Many junior riders dream of being able to represent their college or university of choice; many more dream of being able to attend a college or university that is considered “Division I.”
In order to ride on a Division I equestrian team (or any equestrian team, for that matter), one must go through the rigorous process of tryouts.
We talked with Gabriella (“Gabi”) Sorrentino, a Sacred Heart University freshman and a current member of Sacred Heart University’s Division I Equestrian Team. She gave us the lowdown on what tryouts are like. While every school is different, we thought this perspective would give some insight on what to expect when pursuing a coveted spot on a Division I team.
Gabi, 18, began attending Sacred Heart this past August. She is majoring in Sports Communications and Sports Management.
She chose Sacred Heart not just for availability of her desired major but also because it had a riding team that appealed to her. Additionally, she narrowed her school choice down to those within 6 hours of her home, which is in Maryland.
“I ultimately chose Sacred Heart because I loved the campus, loved the location, knew I was going to have lots of internship opportunities within my major, and was excited for the chance to get to ride and compete on an NCAA [Division I] team,” she said.
Although the Sacred Heart Equestrian Team (“SHUET”) is ranked as Division I, Gabi said she did not take a school’s riding team ranking into account when choosing where to go for her college education.
Gabi has been riding for 14 years and currently owns a horse named Covergirl. Gabi did not bring Covergirl to Connecticut, so Covergirl, or “CG,” has been getting some “well-deserved time off and lots of spa treatments.”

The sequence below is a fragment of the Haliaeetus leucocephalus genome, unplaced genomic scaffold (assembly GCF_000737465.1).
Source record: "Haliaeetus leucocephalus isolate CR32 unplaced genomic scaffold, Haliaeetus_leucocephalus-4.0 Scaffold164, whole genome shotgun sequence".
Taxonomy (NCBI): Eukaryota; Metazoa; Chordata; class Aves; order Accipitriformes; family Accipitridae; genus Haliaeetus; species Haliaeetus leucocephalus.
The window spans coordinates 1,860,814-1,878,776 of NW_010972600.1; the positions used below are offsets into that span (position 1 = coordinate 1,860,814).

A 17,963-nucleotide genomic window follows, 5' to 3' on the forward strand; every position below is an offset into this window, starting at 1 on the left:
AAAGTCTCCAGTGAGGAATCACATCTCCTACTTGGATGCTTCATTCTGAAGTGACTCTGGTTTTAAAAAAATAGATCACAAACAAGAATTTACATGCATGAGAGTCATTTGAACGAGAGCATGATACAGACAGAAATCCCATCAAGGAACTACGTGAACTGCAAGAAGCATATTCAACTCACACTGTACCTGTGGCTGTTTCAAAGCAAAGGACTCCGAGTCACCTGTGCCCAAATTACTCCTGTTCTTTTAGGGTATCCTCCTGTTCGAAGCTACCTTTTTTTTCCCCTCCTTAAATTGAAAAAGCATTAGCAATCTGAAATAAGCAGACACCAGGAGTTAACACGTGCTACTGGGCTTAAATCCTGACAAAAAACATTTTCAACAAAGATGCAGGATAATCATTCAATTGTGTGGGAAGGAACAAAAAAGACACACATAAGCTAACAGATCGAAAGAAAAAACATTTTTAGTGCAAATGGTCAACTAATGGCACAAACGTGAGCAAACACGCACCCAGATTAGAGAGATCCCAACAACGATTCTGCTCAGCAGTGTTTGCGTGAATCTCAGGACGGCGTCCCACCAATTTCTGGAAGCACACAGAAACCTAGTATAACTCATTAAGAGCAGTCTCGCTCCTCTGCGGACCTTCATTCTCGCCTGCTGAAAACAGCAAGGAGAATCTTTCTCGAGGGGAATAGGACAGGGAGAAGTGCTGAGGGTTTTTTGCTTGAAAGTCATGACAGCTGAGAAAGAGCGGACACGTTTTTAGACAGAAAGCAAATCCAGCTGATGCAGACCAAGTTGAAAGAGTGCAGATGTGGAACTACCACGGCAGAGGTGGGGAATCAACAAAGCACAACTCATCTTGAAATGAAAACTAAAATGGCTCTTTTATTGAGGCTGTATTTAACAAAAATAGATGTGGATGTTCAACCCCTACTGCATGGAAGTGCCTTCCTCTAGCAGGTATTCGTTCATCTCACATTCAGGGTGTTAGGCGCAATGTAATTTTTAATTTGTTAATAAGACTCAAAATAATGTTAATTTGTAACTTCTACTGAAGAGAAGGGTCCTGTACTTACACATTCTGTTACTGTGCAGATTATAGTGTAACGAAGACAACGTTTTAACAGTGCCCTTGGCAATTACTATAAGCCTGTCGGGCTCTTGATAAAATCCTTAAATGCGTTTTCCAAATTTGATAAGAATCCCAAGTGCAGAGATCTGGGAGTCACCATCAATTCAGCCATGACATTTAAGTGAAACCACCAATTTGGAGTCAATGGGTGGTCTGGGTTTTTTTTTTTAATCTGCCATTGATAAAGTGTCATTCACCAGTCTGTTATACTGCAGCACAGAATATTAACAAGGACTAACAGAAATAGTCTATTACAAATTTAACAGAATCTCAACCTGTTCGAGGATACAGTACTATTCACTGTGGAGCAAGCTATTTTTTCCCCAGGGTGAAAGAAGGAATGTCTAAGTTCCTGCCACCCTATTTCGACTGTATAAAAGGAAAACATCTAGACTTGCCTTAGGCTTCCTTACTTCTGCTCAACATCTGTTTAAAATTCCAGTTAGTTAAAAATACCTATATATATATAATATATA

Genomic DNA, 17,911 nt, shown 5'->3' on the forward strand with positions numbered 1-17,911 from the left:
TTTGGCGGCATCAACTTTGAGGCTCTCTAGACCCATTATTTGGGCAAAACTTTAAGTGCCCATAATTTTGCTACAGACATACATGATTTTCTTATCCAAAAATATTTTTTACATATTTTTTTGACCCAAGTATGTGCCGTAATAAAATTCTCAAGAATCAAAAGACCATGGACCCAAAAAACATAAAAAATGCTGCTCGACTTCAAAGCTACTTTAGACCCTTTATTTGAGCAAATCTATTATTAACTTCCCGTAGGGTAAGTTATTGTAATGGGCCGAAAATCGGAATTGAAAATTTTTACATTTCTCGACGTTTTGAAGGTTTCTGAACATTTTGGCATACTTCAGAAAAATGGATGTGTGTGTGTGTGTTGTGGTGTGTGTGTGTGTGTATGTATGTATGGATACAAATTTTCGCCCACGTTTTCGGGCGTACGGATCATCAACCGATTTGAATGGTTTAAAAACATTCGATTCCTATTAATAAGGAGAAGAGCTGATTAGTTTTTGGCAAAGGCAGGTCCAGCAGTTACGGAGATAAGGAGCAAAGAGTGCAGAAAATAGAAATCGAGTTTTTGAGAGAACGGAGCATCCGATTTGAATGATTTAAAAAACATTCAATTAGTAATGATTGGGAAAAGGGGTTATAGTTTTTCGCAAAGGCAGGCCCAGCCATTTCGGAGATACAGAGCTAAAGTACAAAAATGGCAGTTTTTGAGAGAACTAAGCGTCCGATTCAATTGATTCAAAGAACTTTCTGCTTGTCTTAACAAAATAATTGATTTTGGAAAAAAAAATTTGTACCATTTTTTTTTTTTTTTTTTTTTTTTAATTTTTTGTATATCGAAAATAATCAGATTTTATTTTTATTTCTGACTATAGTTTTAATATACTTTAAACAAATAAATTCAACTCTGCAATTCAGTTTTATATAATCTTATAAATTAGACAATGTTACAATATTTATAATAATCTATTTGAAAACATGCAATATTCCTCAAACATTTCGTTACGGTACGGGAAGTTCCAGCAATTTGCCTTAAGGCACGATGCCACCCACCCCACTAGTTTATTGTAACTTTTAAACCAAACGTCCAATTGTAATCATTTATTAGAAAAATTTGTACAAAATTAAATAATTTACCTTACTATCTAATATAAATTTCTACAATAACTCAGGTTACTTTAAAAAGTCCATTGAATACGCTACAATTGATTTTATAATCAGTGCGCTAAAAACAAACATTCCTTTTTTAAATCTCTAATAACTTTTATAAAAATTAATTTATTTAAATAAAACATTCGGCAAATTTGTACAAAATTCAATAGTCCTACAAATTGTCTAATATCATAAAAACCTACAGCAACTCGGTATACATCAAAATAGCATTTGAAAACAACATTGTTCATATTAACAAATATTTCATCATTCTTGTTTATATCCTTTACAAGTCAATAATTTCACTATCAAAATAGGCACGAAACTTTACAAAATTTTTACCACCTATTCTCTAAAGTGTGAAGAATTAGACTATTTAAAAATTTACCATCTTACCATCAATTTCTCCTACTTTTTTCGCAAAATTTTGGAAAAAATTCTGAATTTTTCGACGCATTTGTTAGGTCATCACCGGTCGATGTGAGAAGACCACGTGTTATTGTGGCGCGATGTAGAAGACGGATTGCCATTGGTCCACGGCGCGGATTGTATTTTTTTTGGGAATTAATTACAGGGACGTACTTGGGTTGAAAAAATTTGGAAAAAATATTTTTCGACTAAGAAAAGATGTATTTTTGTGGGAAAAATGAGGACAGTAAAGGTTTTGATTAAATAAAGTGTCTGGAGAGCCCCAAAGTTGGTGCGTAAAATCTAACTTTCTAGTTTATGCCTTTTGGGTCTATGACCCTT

“My little sister has been riding her occasionally and has basically been getting to know her better. She has also had some slight maintenance done,” Gabi said.
As mentioned, to ride on an equestrian team in college, one must attend tryouts. SHUET holds its tryouts over a two-week period where potential team members rode on Saturday and Sunday of both weeks. During the first weekend, potential team members participated in western tryouts. The second week was comprised of hunt seat tryouts. Those interested in participating in tryouts were given a pattern in the beginning of the summer. They had to memorize the pattern and complete it at tryouts.
To prepare, Gabi practiced both patterns at home during the summer on her personal horse, as well as other school horses. She also did the patterns on foot, which she found to be “very helpful.” Additionally, she did no stirrup work, and she also did non-riding work such as running and other forms of working out.
Although Gabi has been riding for a long time, she still felt nervous for tryouts. However, she said it was “more of an excited kind of nervous.”
“I could not wait to meet everyone and all of the horses and get to ride the best I could. I felt some pressure because I didn’t want to forget my pattern, or mess up while riding, but I think the pressure was what kept me so focused and made me even more motivated to ride the best I could,” she said.
Regardless of someone’s riding background in terms of discipline, they have to try out for both hunt seat and western.
It is also worth mentioning that within each discipline, there are different levels, such as Novice, Intermediate, and Open – to name a few.
During tryouts, Gabi said the riding coach focuses on “instructions, morale, form, and positive attitude.”
During tryouts, Gabi was lucky enough to know her strengths and weaknesses. For example, Gabi was strong when it came to riding “unfamiliar” horses due to her IEA experience. She also had some dressage experience, so she felt she was very prepared when it came to the flat work portion of tryouts. As for weaknesses, Gabi knew she had to work on utilizing the whole ring and not leaning forward while jumping (Editor’s Note: I have to work on not leaning forward too!)